In the small Scottish fishing village of Pittenweem, residents are worried the political wrangling in London is pushing their dream of Brexit beyond the North Sea horizon.
‘Brexit – how do you describe it? It’s an unknown now,’ said Richard Scott, a local fishing boat skipper, comparing bickering British MPs to ‘petty schoolchildren’.
‘It’s starting to get really tiring all this back and forward… they should make the decision. If we’re going, we’re going.’
Although both the surrounding region of Fife and Scotland as a whole backed Remain in the 2016 referendum, fishermen in Pittenweem – situated at the mouth of the Firth of Forth – overwhelmingly supported Leave.
‘I want out – tomorrow if possible,’ Bill Wood, a retired fisherman in his 70s, told AFP, reminiscing about better days before Britain joined the EU in 1973. 
‘I want back everything we had… we need our own waters for our own fish,’ he said.
Like in coastal communities across Britain, the EU’s Common Fisheries Policy and its quotas stipulating how much fish and shellfish can be caught are deeply disliked here, along with foreign vessels being granted access to UK waters.
‘We don’t get to decide what we catch, that’s all decided by them (the EU),’ said fisherman John Wilson. 
‘We feel that they’re letting the European boats catch more in our waters than they let us catch in our waters.’
‘Upset the apple cart’
May has vowed Britain will become an ‘independent coastal state’ post-Brexit, free to catch what it wants and negotiate access to its waters.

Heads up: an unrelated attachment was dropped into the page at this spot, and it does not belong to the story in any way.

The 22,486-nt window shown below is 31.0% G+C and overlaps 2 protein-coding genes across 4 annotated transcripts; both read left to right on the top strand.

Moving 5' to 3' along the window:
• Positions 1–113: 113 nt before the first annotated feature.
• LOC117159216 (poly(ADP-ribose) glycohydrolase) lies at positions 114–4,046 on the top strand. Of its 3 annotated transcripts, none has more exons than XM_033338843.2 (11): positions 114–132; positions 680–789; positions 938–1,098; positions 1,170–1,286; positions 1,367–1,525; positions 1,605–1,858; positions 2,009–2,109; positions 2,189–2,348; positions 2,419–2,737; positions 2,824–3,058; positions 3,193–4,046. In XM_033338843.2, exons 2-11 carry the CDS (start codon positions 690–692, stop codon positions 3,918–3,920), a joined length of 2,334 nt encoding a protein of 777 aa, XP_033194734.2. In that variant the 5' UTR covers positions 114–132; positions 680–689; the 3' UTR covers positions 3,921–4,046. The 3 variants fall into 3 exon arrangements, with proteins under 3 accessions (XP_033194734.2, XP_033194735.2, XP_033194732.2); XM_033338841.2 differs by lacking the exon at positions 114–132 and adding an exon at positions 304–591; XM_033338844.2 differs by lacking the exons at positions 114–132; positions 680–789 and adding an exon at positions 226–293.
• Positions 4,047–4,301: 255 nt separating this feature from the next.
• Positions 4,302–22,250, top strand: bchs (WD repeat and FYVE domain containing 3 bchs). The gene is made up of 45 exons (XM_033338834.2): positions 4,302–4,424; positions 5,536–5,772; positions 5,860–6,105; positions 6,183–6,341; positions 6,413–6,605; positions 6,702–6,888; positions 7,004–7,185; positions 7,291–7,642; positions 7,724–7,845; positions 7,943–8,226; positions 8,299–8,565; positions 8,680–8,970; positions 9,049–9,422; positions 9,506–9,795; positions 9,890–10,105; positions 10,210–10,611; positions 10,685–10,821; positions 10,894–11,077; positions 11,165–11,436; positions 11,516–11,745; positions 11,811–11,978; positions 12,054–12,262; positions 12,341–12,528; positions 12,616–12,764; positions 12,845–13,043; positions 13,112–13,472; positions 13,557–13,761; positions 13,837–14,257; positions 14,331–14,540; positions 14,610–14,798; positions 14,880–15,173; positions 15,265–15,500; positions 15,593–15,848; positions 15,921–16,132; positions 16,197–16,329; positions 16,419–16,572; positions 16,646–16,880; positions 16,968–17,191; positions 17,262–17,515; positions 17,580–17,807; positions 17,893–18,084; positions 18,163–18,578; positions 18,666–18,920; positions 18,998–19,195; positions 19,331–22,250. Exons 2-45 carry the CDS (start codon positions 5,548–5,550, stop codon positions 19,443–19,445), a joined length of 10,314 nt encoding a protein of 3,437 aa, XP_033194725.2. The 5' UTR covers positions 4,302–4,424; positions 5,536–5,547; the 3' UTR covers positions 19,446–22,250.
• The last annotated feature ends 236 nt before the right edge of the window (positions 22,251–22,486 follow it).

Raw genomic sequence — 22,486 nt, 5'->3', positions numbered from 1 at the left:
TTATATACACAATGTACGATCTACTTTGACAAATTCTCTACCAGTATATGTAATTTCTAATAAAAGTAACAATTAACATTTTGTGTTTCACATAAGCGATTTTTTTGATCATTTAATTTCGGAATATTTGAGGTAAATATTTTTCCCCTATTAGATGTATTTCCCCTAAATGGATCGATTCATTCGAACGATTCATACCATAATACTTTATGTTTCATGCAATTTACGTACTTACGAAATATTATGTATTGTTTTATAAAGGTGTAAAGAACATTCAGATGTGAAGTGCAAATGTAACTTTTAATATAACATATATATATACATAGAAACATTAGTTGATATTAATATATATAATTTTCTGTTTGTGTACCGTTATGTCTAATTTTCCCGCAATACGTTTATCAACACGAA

Her plan would see the country remain in a transition phase lasting at least 21 months, during which it would continue to obey EU fisheries rules while the future relationship with the bloc is agreed.
Fishermen in Pittenweem are sceptical that the deal, which faces blockage in parliament, will lead to an independent fisheries policy, fearing access to British waters would be traded for no tariffs.
‘We are going to be used as a bargaining chip,’ said Russell Ritchie, a local fishing boat owner, who admits the prospect has made him rethink his previous support for leaving the bloc.
‘I just think I’d just vote to stay now if there was a re-vote.’
Pittenweem’s harbour is home to around 35 boats trawling lucrative shellfish like langoustines, lobsters, prawns, crab and scallops.
The catch is predominantly exported to EU members like France, Netherlands and Spain, which could impose tariffs on such imports if Britain does not grant its fishermen continued access to its waters post-Brexit.
Ritchie concedes that Brexit could ‘hinder’ the shellfish industry, which relies on quick cross-border trade, through delays, fees and red tape.
‘We don’t want to upset the apple cart,’ he said.
But the Fishermen’s Mutual Association, a local fishing boat cooperative, said many members were upbeat, believing the quality of the local catch will help them prevail come what may.
Wood, the retiree, added: ‘Everybody’s desperate for what they catch here… so I can’t see any problem,’ echoed Wood.